Some of you don’t see it yet, others feel the cold but close their eyes. So I come to tell you: winter is coming in the SEO world! A difficult time is coming, full of threats. Doing nothing, or continuing with traditional SEO, means your downfall. That is why in this article I point out to you the impending threat and I describe how you will stand your ground in the harsh time that is to come.
Google breaks the symbiosis
What is going on? Since the founding of Google in 1998, marketers and content writers have been living in a symbiosis with Google. We live together and need each other to survive.
Google needs us
If you think about it, we do an important part of Google’s work without getting paid for it. Google wants to organize all information in the world and make it universally accessible and usable . They need our in-depth content.
We need Google
But we can’t live without Google either. Without a good search engine, the web is an unkindly large and unstructured place where you can compare finding the right information with looking for a pin in a haystack.
Pretty nice such a symbiosis, until …
A symbiosis is actually a wonderful thing. Two “life forms” work together in a special way to survive. How beautiful life is! Yes, until the host decides to eat the symbiont …
A condition for symbiosis is balance. As soon as the balance is affected, viability is at risk . And that is exactly what is happening now! Recent developments reveal this painfully.
For the first time in history, Google is sending less traffic to our websites
SEO & SEA: certified expert in 5 days
Pay attention to marketers and communication specialists! Do you want to make your website easier to find? Follow a courseKnowing more?Since the establishment of Google, we have received more traffic from the search engine every year. Until suddenly the turning point came last year. Google answers more and more search questions in the search engine itself. The user literally no longer has to click through to a third-party website to find answers to questions. And the worst of all? Google does this more often through the Knowledge Graph where the original source does not even get the credits or a referral (read: a link).
Don’t confuse the Knowledge Graph with featured snippets . With a featured snippet there is also an answer box, but the source does get the credits and a link. Since 2017, however, we have seen a trend in which the Knowledge Graph is rapidly replacing the featured snippets .
How bad is it?
You may wonder how bad it is. On desktop, 30% of users no longer click to a website. One in three people no longer leaves the search engine to retrieve more information on a third-party website. On the mobile however is where it gets really scary! 54.4% of all mobile users no longer click through to a website from the search engine. In 2016 this was “only” 45% (figures are from the Rand Fishkin presentation, ed.).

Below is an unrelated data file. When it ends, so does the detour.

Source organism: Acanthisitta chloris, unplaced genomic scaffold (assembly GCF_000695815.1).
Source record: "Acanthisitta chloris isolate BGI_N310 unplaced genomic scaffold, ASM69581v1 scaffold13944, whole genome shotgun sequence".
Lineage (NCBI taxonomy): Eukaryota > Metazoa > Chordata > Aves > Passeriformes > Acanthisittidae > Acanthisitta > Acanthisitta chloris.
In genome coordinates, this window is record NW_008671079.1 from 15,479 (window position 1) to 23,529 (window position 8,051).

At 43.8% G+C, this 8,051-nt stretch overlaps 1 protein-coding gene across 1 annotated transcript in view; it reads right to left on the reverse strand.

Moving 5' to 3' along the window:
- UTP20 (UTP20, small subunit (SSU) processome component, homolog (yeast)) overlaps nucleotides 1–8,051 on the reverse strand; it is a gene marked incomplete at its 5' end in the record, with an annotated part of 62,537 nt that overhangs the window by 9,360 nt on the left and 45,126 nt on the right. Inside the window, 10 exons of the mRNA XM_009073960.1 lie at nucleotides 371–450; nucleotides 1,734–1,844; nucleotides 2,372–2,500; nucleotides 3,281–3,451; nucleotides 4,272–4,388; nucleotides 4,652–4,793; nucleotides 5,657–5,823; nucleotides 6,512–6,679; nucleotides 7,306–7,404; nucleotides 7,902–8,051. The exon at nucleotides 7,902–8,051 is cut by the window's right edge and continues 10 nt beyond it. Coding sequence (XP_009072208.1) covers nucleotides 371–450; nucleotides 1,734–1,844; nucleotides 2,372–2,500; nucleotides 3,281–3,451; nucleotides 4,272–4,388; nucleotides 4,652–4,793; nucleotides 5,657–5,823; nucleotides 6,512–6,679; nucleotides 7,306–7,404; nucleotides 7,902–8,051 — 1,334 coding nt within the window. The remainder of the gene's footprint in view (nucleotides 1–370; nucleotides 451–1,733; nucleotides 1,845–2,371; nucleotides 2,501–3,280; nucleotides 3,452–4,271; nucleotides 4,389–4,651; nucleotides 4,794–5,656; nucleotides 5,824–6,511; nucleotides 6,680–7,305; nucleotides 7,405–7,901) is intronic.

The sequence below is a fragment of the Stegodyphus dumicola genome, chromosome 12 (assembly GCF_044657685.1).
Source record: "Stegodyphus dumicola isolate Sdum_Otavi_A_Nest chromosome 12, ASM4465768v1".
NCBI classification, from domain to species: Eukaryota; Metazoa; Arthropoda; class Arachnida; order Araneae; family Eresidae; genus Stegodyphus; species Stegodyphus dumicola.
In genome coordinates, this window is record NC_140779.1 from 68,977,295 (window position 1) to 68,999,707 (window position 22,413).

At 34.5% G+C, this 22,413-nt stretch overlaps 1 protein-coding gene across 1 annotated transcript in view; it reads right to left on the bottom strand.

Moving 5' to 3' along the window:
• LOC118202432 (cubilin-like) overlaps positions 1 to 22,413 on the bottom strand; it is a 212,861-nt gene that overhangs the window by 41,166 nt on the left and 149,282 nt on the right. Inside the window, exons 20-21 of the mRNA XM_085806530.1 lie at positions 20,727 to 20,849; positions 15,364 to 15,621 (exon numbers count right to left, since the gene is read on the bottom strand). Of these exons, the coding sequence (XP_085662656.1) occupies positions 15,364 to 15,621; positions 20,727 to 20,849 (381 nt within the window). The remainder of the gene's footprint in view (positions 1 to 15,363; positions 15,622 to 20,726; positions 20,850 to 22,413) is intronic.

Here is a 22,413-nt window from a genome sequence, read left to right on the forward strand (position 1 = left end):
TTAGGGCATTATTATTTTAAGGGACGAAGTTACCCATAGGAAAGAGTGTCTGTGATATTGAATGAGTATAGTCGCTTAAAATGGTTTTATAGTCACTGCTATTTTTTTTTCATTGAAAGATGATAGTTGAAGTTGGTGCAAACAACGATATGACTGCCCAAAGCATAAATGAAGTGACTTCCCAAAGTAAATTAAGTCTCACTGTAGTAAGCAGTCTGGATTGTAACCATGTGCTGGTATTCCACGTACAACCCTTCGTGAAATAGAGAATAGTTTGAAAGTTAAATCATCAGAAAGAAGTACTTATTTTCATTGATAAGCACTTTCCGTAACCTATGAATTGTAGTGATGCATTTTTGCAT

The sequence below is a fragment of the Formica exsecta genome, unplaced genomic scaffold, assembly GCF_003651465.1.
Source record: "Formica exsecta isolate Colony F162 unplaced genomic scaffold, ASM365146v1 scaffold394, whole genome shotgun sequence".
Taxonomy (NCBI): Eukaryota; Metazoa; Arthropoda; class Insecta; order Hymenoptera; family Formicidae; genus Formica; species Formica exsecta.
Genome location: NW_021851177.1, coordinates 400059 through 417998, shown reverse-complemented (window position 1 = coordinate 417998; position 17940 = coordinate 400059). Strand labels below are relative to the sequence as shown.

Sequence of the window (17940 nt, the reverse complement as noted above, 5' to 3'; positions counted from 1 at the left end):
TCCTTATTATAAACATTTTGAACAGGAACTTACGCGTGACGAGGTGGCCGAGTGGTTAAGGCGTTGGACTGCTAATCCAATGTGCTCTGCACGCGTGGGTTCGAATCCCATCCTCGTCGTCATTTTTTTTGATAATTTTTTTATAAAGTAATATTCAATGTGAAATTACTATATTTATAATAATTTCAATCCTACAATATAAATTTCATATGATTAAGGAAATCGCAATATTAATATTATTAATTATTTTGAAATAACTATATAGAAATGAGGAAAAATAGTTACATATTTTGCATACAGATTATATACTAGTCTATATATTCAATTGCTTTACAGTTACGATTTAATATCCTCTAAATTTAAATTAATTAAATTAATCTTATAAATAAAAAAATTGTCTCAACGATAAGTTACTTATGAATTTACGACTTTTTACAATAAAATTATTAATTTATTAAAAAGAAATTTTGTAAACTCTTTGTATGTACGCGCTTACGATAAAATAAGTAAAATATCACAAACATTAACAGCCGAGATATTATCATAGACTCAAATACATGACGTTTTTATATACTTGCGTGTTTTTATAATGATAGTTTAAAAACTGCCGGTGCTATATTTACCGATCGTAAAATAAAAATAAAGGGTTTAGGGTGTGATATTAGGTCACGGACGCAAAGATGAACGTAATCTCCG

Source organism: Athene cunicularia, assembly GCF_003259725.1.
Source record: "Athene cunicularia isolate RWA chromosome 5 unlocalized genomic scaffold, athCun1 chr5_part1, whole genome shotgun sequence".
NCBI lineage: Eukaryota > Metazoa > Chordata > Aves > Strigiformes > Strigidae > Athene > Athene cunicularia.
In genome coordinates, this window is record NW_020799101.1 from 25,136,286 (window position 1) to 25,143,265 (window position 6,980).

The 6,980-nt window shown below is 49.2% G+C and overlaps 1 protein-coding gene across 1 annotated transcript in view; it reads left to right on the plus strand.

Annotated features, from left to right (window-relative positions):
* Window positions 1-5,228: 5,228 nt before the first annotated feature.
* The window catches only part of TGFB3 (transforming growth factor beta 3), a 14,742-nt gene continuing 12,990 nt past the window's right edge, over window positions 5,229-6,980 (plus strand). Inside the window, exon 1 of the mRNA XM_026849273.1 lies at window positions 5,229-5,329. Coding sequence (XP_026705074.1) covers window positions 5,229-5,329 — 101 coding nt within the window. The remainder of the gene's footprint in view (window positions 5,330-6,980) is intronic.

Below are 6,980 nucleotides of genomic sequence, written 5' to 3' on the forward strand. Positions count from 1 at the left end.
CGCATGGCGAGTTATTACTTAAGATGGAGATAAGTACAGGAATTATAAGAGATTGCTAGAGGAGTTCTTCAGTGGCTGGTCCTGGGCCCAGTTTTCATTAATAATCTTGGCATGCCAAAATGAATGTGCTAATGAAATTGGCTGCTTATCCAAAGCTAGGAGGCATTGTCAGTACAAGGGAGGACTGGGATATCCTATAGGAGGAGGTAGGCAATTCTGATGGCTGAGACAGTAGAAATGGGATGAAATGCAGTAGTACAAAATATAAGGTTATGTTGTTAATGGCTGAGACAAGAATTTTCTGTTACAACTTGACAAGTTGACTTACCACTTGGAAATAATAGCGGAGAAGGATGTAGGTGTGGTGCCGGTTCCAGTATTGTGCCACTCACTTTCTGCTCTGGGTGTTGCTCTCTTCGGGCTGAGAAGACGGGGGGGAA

Rand Fishkin at YoastCon 2019: “The Scary Part”
Good for the user right?
Now many people say that this development is good for the user. After all, he / she gets answers to his / her questions as efficiently as possible, right? Wrong! Here, Google is slowly but surely removing the motivation for creative people to invest time and energy in creating excellent content. From my own experience I can tell you that producing good, unique and valuable content is a big challenge.
If this trend continues then this will not improve the quality of information and that is of course a shame. And then there is the question whether the answer that Google gives is correct. More about this later.
The transformation from search engine to answer machine
What we see happening is that the search engine is shifting to an answering machine for the first time in history. The biggest difference? A search engine offers the user choices. Someone searches for something and gets 10 answers in return, with Google actually saying: “We think these options meet your question. Take a look at these websites and you will hopefully find what you are looking for. ”
The answer machine does not do this. There is no choice, or the choice is not obvious. Only one dominant answer is given and it is presented as the source of truth.
The search engine is shifting to an answering machine for the first time in history.
The search engine is shifting to an answering machine for the first time in history.
Rand Fishkin emphasizes this with examples of the mobile search results pages, where the user has to scroll immensely long to arrive at choices (read: websites). The Knowledge Graph dominates the screen. No wonder 54.4% don’t click anymore. It is made extremely difficult. Google on your smartphone but once on Luke Cage .
And then there is voice search . On mobile devices, but also increasingly in the living room via smart speakers, or built into modern cars. With voice search it is even more unlikely that the user will end up on a website or that the original source will get the credits it deserves.
On the verge of ethics
Another speaker that got me thinking was Wolfgang Blau , president of one of the world’s largest media companies: Condé Nast. He is first of all concerned about the fact that there are no institutions in search that guarantee quality. He openly wonders: should we actually allow Google to control such an important part of our common memory?
It is almost unthinkable that our society can be lost, just like, for example, that of the ancient Egyptians. But imagine the online world without search engines. What knowledge do you still find? Should guaranteeing this knowledge be in the hands of commercial companies such as Google?